In anticipation of spring, I’m thinking about using more perennial herbs ornamentally, by planting varieties that are particularly pretty.


Lots of herbs happen to be pretty — rosemary, thyme and lavender varieties are obvious choices — but I’ve always had a deep appreciation of chives. They turn any garden into a magazine cover in May, when their violet-purple blossoms appear as jovial orbs above wispy clumps of foliage.

Chive leaves are elongated tubes, gathered and snipped as a garnish. If you pick apart the flower heads, the individual florets enliven the sight and taste of a salad. Flowering chives represent that time in May when the heat is knocking on the door, but spring — fresh and lush — is fully expressed. The March-sown salad greens are ready for picking and sprinkling with chive blossoms.

The chive watcher will know that the blossoms are magnets for bees, and bees are efficient pollinators. The blooms of May become the seeds of summer, and in a fertile, free-draining and sunny site, they soon grow into grasslike clumps. Unless you are quick to dig them up, they will become mature plants ready to repeat the cycle.

At the base of a 20-foot fence, I put in three chive plants from wee pots. With a few years, their seeding had formed a hedge along most of the fence. In the face of such fecundity, I am ruthless. After they flower, instead of removing just the blooms, I cut the entire clumps back to the ground and dig out any invaders. The chives grow back nicely over the summer, having made room for a collection of salvias.

Given this embarrassment of riches, the idea of planting more chives seems odd, but I came across some new varieties at a trade show where Mary Vaananen of Jelitto Perennial Seeds was thrilled to talk about them. Three new varieties are available this year, bred for the uniform size and texture of the foliage, and for flower color. The names aren’t that imaginative — Pink One, Purple One and White One — but at least you know what you’re getting. Started in early spring, they should bloom the first year, she said, though I wouldn’t expect too much of any perennial in its first year. Chives grow happily in pots as long as they are not neglected.

Cascading Hopflower Oregano is a gorgeous oregano variety (Courtesy of High Country Gardens)
Cascading Hopflower Oregano is a gorgeous oregano variety (Courtesy of High Country Gardens)


Oregano is an essential culinary herb, but most varieties aren’t that handsome, and some are too eager to spread, especially the flavorless wild marjoram. For culinary use, the Italian oregano, Origanum x majoricum, “is the best all-purpose oregano,” says Virginia herb expert Francesco DeBaggio. And, as a clumper, it doesn’t spread. Some oreganos are truly beautiful, even if their flavor falls off, and the prettiest have blooms with stacked bracts in the manner of hops — akin to a Hawaiian lei.


Kent Beauty is a small, mounding plant with pendulous stems ending in these strange blooms, which endure for weeks. They will come through a reasonably mild winter, but only if they are planted in amended, well-draining soil. If they’re in (freeze-proof) containers, they are best placed in a sheltered corner of the garden until March.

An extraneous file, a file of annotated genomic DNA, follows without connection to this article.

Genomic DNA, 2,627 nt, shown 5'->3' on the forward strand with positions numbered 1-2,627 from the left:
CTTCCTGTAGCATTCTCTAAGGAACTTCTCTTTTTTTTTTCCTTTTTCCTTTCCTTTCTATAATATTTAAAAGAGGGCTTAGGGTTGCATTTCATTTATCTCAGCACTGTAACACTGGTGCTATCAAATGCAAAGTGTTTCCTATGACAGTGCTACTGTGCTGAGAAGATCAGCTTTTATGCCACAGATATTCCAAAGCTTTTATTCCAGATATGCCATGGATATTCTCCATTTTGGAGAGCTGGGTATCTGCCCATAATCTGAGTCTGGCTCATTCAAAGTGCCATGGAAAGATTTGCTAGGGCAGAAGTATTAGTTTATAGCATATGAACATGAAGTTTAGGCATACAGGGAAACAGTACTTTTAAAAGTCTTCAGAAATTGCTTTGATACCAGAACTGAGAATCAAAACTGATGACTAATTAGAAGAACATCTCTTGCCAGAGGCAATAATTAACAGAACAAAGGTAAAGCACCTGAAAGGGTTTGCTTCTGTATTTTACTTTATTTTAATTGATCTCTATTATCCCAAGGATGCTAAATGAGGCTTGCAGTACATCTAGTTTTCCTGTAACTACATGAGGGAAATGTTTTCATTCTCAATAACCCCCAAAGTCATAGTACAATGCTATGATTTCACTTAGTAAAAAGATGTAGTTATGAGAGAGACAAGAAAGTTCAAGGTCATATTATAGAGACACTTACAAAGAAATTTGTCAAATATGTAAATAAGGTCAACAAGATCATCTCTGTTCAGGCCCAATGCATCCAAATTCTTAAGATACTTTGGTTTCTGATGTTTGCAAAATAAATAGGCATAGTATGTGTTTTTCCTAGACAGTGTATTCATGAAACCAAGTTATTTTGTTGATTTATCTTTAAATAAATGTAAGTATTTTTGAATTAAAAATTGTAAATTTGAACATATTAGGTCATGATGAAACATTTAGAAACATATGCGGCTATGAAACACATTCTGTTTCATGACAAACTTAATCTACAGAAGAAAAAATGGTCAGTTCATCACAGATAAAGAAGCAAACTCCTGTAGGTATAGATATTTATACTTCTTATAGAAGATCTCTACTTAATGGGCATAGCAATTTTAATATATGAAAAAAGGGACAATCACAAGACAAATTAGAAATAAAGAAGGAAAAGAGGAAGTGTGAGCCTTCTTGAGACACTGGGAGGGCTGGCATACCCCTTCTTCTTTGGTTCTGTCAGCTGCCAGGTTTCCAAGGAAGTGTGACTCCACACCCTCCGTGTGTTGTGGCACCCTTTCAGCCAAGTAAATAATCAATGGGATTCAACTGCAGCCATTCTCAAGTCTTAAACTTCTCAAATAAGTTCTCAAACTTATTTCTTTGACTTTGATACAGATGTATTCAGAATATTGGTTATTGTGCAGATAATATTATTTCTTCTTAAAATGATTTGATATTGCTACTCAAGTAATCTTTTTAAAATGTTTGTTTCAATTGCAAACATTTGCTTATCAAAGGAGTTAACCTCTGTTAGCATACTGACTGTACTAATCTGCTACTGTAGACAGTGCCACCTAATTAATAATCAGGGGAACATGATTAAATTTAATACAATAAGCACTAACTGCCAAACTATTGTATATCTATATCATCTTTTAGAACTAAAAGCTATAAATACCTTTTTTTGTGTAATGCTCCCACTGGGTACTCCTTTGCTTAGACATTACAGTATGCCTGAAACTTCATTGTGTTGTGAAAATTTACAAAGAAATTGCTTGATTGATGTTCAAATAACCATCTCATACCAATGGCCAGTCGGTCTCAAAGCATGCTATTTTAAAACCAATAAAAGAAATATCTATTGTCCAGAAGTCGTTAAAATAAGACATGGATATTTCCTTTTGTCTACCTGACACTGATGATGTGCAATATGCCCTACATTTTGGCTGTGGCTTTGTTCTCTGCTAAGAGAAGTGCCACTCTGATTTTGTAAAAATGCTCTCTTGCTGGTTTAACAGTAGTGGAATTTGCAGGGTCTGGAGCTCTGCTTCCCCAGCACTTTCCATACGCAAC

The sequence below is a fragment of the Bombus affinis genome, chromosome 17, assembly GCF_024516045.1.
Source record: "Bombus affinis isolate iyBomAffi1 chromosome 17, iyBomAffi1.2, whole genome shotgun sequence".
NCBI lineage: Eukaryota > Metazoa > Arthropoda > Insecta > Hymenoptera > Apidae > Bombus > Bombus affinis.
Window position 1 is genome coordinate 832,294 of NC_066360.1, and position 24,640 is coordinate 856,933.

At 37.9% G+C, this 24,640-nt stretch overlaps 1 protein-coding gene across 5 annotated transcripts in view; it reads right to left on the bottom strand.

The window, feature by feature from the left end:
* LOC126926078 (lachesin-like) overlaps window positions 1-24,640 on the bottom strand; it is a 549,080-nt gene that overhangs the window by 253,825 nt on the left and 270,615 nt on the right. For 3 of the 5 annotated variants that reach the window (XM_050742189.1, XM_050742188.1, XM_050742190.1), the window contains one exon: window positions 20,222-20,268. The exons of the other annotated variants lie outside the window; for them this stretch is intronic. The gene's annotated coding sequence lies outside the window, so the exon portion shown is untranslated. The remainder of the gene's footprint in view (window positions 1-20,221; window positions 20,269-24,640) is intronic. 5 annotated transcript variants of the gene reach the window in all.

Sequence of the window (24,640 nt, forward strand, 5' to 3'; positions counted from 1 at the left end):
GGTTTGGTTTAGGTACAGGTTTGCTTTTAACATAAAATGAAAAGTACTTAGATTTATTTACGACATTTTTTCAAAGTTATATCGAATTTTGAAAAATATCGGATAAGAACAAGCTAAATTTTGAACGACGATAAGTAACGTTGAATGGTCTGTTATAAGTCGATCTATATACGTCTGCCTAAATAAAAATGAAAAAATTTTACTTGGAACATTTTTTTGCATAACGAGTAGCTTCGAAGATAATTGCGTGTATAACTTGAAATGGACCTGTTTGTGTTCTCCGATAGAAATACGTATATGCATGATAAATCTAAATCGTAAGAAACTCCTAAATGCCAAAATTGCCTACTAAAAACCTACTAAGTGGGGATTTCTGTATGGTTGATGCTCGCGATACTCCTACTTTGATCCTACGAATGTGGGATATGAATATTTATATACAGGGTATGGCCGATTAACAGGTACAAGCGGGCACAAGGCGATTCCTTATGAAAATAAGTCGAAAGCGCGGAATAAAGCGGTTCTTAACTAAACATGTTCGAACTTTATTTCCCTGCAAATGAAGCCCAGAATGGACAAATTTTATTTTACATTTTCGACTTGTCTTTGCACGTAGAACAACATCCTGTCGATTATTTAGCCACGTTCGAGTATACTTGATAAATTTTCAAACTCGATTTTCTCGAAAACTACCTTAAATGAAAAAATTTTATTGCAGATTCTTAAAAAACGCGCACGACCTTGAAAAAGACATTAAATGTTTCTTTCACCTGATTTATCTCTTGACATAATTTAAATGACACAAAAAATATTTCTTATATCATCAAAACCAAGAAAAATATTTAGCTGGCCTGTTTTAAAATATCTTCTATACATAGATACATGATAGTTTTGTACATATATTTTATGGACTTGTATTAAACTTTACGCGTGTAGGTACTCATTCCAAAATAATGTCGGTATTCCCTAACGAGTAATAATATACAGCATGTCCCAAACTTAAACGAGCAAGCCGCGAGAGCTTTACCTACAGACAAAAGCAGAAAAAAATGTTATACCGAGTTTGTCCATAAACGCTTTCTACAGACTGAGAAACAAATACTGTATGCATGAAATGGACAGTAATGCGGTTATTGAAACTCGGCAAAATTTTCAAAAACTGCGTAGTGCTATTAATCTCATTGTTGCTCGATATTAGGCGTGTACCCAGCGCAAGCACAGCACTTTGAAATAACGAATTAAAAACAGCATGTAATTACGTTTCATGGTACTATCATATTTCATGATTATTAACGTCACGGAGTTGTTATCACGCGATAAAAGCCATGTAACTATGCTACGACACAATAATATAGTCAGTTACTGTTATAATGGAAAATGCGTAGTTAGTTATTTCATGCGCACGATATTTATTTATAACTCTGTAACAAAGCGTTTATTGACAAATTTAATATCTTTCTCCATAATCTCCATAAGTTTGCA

This year, I might grow a related plant named Dittany of Crete. It, too, has those attractive bracts above bluish-gray mouse-ear leaves, and it’s marginally hardy. The one I really want to try is the larger but floppy hopflower oregano, O. libanoticum, festooned with pale green bracts tipped with pink flowers.

The summer perennial named helenium was once used to make snuff. The variety Kanaria ranked as the top performer in a recent trial. (Courtesy of Mt. Cuba Center)
The summer perennial named helenium was once used to make snuff. The variety Kanaria ranked as the top performer in a recent trial. (Courtesy of Mt. Cuba Center)


Heleniums are summer flowering daisies that may qualify as herbs in that dried and ground parts were an alternative to the powdered tobacco snuff that people used to snort. It was a strange habit but not a particularly anti-social one, though it caused people to sneeze. Heleniums, thus, are known as sneezeweed. They are valuable garden plants, blooming merrily during the hottest weeks. They have a couple of weaknesses. The clumps get tall and top-heavy with bare ankles, making them challenging to place with other perennials. And they can get powdery mildew, a disease that, at best, renders them unsightly.

Mt. Cuba, the native plant garden and research center in Hockessin, Delaware, recently released a study of the best — and worst — helenium varieties. The gardeners spent three years evaluating traits such as disease resistance, flower performance and stem sturdiness, and identified 10 top performers out of a field of 44 types.

The highest-scoring variety was Kanaria, a solid yellow helenium lauded for its length of bloom, flower show and other attributes. It grows to five feet and blooms from early August into September. Other top plants included two species: the especially long-flowering and compact Helenium flexuosum, as well as the late-season H. autumnale and its variant Can Can. Zimbelstern and the orange-red Flammenspiel also excelled.

The staking problem is minimized if you cut back spring growth to 12 inches in May — the plants regenerate bushier, and blooming is delayed a week or two, which is not a bad thing. You could attend to that between admiring your chives and picking those plump lettuce heads.